What is the standard or basic game screen/scene life cycle used in most games?

What is Screen/Scene?

The term screen or scene refers to the current displayed entity holder where game entities or objects are placed. I personally call it scene because the term screen for me is the hardware screen, but I have read that others call it screen as denoted by Screen Manager classes (I call it Scene Manager).

Understanding Scene Management and Game Scene Life Cycle

Here is my current understanding of a simple scene management and game scene life cycle:

Assuming, we have 4 screens/scenes in a basic game:

  1. Splash Scene - used to display the company logo, the game logo and loading of most of the game resources used by the menu scene and loading scene.
  2. Menu Scene - used to display menus and buttons, referred to as the "main menu" and the gateway to other scenes especially the game scene (sometimes there are settings scene, help scene and about scene).
  3. Loading Scene - used to display a progress bar or anything related that indicates the loading and unloading of the game scene.
  4. Game Scene - used to display the game logic and implementation of the game itself.

start application ---(load splash scene contents)---> splash scene ---(load menu scene and loading scene contents and unload splash scene contents)---> menu scene ("start game" pressed) ---> loading scene ---(load game scene contents)---> game scene ("return to main menu" pressed) ---> loading scene ---(unload game scene contents)---> menu scene

  1. Start Application
  2. Load Splash Scene Contents
  3. Show Splash Scene
  4. Load Menu Scene and Loading Scene Contents
  5. Hide Splash Scene
  6. Show Menu Scene
  7. Unload Splash Scene Contents
  8. "Start Game" Button Pressed
  9. Hide Menu Scene
  10. Show Loading Scene
  11. Load Game Scene Contents
  12. Hide Loading Scene
  13. Show Game Scene
  15. "Return to Main Menu" Button Pressed
  16. Hide Game Scene
  17. Show Loading Scene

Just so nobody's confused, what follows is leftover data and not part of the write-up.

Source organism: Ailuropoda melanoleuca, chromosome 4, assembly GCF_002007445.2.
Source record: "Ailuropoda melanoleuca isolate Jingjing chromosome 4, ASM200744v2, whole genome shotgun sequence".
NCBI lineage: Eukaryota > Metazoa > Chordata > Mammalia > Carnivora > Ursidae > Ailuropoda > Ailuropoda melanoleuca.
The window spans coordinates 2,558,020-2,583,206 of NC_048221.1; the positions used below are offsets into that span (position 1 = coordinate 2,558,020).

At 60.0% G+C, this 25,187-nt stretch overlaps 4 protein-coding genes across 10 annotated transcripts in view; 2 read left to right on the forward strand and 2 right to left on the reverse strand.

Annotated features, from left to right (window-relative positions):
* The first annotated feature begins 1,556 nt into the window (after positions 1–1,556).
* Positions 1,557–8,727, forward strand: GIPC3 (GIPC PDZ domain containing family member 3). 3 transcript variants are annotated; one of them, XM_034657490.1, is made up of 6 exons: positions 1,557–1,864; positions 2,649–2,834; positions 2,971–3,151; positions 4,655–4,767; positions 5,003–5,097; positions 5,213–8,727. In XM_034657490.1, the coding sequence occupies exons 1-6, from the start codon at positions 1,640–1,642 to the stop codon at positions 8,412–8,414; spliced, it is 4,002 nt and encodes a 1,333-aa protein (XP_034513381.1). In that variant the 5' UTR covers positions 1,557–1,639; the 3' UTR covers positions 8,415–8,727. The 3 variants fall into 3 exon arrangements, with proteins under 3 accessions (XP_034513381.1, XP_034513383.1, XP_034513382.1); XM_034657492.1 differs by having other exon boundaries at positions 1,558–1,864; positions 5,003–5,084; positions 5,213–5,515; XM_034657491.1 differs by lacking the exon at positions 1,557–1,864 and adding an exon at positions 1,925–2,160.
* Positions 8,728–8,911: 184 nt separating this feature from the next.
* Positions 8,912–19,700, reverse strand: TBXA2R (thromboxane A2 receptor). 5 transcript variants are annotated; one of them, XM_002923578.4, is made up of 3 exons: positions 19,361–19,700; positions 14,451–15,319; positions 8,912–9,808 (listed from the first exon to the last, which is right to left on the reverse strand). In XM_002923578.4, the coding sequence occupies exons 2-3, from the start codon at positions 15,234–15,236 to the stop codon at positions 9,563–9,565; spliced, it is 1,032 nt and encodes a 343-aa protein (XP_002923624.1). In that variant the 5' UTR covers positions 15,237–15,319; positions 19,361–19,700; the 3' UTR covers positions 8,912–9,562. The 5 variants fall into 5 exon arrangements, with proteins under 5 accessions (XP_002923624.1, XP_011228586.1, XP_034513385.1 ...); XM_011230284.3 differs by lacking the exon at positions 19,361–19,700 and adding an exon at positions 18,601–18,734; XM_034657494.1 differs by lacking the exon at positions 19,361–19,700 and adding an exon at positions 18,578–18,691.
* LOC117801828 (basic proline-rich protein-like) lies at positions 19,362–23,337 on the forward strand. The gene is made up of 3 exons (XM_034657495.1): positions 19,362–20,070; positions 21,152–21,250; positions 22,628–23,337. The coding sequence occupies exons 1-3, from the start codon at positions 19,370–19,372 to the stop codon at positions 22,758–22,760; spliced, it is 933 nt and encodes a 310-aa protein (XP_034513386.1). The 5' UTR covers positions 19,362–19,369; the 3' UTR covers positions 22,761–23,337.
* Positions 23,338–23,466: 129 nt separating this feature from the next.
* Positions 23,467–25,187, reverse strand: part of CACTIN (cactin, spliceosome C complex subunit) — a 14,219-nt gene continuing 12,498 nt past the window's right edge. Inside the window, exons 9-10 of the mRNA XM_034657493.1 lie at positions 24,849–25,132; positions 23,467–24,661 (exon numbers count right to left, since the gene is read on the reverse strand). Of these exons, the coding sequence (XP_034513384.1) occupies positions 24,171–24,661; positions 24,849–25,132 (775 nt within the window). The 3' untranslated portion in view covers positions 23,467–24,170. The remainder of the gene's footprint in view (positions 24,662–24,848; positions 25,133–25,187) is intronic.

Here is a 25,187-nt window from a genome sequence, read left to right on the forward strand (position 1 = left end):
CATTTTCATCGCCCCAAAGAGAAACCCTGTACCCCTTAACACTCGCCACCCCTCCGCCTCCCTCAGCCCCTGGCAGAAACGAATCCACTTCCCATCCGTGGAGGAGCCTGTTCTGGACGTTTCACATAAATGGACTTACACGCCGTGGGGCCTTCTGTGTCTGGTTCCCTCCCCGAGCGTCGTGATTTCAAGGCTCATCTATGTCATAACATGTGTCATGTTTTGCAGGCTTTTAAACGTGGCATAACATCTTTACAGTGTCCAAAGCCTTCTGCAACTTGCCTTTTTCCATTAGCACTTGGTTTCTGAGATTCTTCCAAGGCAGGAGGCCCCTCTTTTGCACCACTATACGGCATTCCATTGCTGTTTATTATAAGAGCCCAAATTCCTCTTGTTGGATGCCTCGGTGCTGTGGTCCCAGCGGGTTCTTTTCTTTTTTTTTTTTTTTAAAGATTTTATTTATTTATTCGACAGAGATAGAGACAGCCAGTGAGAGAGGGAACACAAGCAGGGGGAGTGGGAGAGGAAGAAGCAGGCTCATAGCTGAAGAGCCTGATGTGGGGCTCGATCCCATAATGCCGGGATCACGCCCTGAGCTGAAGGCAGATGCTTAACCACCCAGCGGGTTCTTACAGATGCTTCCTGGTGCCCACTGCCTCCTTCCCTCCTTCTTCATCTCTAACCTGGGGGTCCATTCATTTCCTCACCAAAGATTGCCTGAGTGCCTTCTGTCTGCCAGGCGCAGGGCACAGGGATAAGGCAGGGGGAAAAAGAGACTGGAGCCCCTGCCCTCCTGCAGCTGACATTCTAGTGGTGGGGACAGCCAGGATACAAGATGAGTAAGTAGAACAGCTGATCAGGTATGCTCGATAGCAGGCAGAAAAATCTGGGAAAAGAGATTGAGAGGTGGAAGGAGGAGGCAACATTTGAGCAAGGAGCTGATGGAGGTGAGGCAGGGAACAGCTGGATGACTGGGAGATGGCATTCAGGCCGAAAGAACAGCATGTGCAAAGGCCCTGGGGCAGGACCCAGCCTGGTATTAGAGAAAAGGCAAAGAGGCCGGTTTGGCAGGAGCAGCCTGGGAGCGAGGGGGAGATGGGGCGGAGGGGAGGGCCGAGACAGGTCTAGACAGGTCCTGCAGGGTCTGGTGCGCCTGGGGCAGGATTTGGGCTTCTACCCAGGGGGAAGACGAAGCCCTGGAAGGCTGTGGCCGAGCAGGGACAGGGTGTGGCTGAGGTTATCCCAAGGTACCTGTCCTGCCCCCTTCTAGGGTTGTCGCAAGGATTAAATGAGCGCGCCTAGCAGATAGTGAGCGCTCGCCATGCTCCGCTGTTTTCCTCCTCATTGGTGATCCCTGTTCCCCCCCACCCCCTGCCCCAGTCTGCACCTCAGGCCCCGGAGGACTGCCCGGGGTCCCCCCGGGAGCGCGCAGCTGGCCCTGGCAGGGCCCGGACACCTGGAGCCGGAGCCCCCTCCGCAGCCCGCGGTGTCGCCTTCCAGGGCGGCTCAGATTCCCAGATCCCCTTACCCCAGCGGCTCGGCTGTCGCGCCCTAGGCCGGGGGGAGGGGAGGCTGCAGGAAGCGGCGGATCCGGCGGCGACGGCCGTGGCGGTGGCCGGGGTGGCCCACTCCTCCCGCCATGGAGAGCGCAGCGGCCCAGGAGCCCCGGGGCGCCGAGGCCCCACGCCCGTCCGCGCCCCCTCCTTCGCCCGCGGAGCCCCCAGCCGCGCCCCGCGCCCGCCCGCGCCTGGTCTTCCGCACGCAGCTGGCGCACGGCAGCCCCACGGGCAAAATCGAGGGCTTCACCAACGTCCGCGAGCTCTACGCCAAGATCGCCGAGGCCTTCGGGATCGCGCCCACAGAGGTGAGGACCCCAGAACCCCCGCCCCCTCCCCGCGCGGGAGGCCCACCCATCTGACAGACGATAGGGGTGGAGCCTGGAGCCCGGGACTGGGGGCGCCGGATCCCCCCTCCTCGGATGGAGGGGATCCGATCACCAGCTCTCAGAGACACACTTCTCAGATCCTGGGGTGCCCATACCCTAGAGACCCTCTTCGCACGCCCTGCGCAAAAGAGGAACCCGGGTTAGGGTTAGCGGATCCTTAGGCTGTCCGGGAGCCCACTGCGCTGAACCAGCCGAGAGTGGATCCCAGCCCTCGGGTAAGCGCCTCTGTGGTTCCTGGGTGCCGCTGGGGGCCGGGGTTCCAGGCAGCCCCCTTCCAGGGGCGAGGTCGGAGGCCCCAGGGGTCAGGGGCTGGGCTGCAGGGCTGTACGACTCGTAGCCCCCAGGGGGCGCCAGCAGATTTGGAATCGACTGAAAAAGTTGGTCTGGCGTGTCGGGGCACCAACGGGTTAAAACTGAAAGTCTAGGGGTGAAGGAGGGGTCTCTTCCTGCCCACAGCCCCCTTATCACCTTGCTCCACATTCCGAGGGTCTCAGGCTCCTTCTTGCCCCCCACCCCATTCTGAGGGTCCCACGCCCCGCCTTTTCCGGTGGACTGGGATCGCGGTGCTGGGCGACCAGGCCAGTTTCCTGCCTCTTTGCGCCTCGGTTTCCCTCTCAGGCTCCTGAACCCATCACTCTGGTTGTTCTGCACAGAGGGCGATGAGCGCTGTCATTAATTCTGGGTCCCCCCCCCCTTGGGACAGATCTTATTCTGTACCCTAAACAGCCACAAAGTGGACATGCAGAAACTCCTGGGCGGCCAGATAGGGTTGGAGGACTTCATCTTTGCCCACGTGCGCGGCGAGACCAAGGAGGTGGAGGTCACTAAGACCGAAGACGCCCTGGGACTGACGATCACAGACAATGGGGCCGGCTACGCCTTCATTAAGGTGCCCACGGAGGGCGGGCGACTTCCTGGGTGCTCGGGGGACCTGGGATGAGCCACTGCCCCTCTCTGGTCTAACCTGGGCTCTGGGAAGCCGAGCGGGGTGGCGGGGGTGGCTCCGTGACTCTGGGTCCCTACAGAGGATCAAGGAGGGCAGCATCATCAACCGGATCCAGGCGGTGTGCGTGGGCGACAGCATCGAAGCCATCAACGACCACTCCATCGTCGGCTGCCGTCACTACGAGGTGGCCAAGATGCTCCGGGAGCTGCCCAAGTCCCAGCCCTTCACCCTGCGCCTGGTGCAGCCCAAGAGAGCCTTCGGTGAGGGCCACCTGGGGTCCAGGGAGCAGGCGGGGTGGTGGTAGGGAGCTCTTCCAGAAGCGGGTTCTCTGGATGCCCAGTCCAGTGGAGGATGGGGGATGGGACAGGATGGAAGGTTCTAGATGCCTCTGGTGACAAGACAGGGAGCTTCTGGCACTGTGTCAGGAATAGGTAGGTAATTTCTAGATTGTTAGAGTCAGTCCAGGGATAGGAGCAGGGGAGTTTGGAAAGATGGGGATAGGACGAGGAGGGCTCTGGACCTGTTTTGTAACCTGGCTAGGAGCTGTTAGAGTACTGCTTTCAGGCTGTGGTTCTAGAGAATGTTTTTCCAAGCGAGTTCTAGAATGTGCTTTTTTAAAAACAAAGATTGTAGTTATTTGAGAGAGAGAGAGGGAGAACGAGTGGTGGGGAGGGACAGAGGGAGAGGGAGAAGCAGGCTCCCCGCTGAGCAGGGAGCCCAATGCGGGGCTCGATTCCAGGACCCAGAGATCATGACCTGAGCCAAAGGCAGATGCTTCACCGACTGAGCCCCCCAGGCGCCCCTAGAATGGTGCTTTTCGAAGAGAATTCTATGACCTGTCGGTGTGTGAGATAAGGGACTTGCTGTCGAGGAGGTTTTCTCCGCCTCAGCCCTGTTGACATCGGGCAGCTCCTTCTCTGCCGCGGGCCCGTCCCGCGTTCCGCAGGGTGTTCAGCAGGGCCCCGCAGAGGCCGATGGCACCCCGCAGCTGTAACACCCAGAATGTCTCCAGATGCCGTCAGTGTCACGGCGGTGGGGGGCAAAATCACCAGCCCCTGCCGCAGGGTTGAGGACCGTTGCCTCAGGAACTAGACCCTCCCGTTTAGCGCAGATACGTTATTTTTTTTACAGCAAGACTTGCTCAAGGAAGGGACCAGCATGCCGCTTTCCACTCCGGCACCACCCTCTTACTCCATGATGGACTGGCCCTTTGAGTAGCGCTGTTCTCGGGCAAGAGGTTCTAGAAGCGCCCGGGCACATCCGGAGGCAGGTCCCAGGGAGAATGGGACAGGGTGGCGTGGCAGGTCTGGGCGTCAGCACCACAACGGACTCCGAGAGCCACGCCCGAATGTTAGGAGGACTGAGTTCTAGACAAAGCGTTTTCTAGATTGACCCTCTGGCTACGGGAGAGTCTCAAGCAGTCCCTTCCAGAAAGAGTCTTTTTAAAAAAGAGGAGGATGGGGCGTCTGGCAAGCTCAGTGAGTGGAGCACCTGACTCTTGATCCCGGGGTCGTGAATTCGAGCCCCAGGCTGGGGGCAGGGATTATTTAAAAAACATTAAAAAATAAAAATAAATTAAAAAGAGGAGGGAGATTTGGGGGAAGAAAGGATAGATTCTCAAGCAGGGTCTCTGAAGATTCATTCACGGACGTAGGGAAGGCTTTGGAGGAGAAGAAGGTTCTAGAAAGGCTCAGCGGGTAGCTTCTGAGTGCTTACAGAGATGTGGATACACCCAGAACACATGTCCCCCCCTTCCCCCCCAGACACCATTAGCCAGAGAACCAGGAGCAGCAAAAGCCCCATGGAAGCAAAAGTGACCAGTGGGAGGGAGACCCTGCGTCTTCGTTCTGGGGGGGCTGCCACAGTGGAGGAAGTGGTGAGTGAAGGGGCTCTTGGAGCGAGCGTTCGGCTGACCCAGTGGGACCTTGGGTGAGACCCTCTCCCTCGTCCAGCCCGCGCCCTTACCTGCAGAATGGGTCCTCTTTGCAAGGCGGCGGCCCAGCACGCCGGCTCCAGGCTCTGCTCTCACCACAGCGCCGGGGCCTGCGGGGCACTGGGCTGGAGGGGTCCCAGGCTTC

18. Unload Game Scene Contents
  19. Hide Loading Scene
  20. Show Menu Scene

Is this the right way to do it in most cases? I know that the screen/scene life cycle varies depending on the game you are creating. I just want to know if this is the right way to do it or am I doing things the wrong way?


2 Answers 2


The nomenclature here is definitely odd.

I at first thought you were talking about something lower level (like the scenegraph or screen manager for organizing logic flow and/or rendering). I then realized you are talking about what I would refer to as game state.

Scenes are a popular term for it now with Unity, so I could see why you would call it that, although you could have the entire lifecycle of your game in one scene. This can be helpful to remove or reduce loading times.

So terminology aside. This is really all up to personal preference and the scenario you wish to achieve. I would definitely consider what you described as a very classic game state model.

You can obviously feel free to break this mold and try to eliminate loading screens or hard transitions between the game world and the user interface.

  • \$\begingroup\$ Thanks. Yeah, it is a classic game state model I would say. :) Calling it game state I think is more suited, but whatever. Haha. It really is personal preference. I asked this question because I am undecided if I will create an abstract class that will define all methods needed fro the SceneManager class. :) \$\endgroup\$
    – dovicz
    Commented Oct 10, 2015 at 4:39
  • 1
    \$\begingroup\$ Yup, a rose by any other name and all that... I often call it a game state as I normally use a state design pattern when implementing the control flow. \$\endgroup\$ Commented Oct 10, 2015 at 4:54

Mostly right, but you're missing the in-game overlay menu, which has most of the main menu functionality, such as changing sound, controls, and graphics. The existence of that menu means the "return to Main Menu" becomes "Quit to Main Menu".

"Hide" - "unload" - "delete" order can also be simplified by simply telling a scene to hide itself now, and start to asynchronously unload its contents and delete itself - that's one command instead of 3.


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